William Pearce was also a Burgh Commissioner representing one of the wards within Govan,5 however in 1880 it became apparent that William Pearce had greater political ambitions when he decided to run as a Conservative candidate for the Glasgow constituency in the General Election, doing so in spectacular fashion by disrupting a planned Liberal meeting with Pearce elbowing his way through crowds with a group of followers, at the meeting Pearce was heckled and booed and fights broke out between workers.6 Unfortunately for Pearce he did not win the seat in the 1880 General Election.7 However in 1885 Pearce was to get another opportunity when he ran again as a Conservative candidate this time for the newly created Govan constituency winning the seat by a narrow margin.8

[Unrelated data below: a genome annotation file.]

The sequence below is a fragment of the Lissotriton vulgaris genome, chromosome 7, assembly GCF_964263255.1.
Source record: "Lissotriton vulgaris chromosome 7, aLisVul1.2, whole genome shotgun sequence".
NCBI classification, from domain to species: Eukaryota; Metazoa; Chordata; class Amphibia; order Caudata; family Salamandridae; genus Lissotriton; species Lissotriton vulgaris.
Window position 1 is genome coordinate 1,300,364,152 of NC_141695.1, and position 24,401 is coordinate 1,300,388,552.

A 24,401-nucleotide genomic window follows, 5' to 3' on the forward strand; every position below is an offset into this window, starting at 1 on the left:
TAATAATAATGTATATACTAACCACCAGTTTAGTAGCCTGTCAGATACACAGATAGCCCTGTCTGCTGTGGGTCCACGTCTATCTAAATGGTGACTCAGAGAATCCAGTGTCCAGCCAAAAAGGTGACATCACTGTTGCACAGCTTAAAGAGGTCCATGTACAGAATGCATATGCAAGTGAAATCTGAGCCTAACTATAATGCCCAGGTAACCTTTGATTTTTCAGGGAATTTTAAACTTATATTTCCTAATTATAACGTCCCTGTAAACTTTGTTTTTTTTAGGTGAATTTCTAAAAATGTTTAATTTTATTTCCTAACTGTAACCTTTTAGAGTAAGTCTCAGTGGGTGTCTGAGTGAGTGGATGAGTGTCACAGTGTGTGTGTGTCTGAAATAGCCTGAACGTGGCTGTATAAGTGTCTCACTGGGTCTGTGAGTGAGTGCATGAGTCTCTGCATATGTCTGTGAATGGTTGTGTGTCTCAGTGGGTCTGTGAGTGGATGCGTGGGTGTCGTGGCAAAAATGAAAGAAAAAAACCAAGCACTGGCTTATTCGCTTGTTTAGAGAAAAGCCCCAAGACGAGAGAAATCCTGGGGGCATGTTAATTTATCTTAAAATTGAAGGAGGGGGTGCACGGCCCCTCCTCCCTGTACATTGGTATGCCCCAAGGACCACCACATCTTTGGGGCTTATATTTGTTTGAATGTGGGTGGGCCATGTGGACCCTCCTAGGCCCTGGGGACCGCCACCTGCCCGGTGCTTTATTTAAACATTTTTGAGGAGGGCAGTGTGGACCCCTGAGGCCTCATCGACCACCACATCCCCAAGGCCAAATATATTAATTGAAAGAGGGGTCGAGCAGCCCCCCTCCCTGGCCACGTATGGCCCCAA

Despite his poor previous employee relations Pearce ironically championed the cause of the working class during the 1885 campaign and later, resulting in a complete u-turn on his earlier opinions on worker's rights.2 Pearce was now of the opinion that Britain could have the competitive edge through superior skills and workmanship unlike some foreign competitors whose workforce worked for longer hours and for less pay.9 The irony of Pearce now supporting workers rights, did not go unnoticed by the Liberal opposition Robert Cunningham Grahame M.P. a founder of the Scottish Labour Party, who referred to Pearce as "a wolf in sheep's clothing".10 In this later period of Pearce's life he also made donations of £500 to the relief fund in Govan11 as well as contributing to the building of the new church mentioned earlier. Perhaps this new found social responsibility was unselfish, however taking into account Pearce's industrial relations prior to the 1885 election it could be fair to surmise that this may have just been another opportunity to be taken advantage of. Dalglish and Driscoll also question Pearce's motives in running for parliament stating that he was "partly motivated by the prospect of new contacts and influence in pursuit of admiralty business."2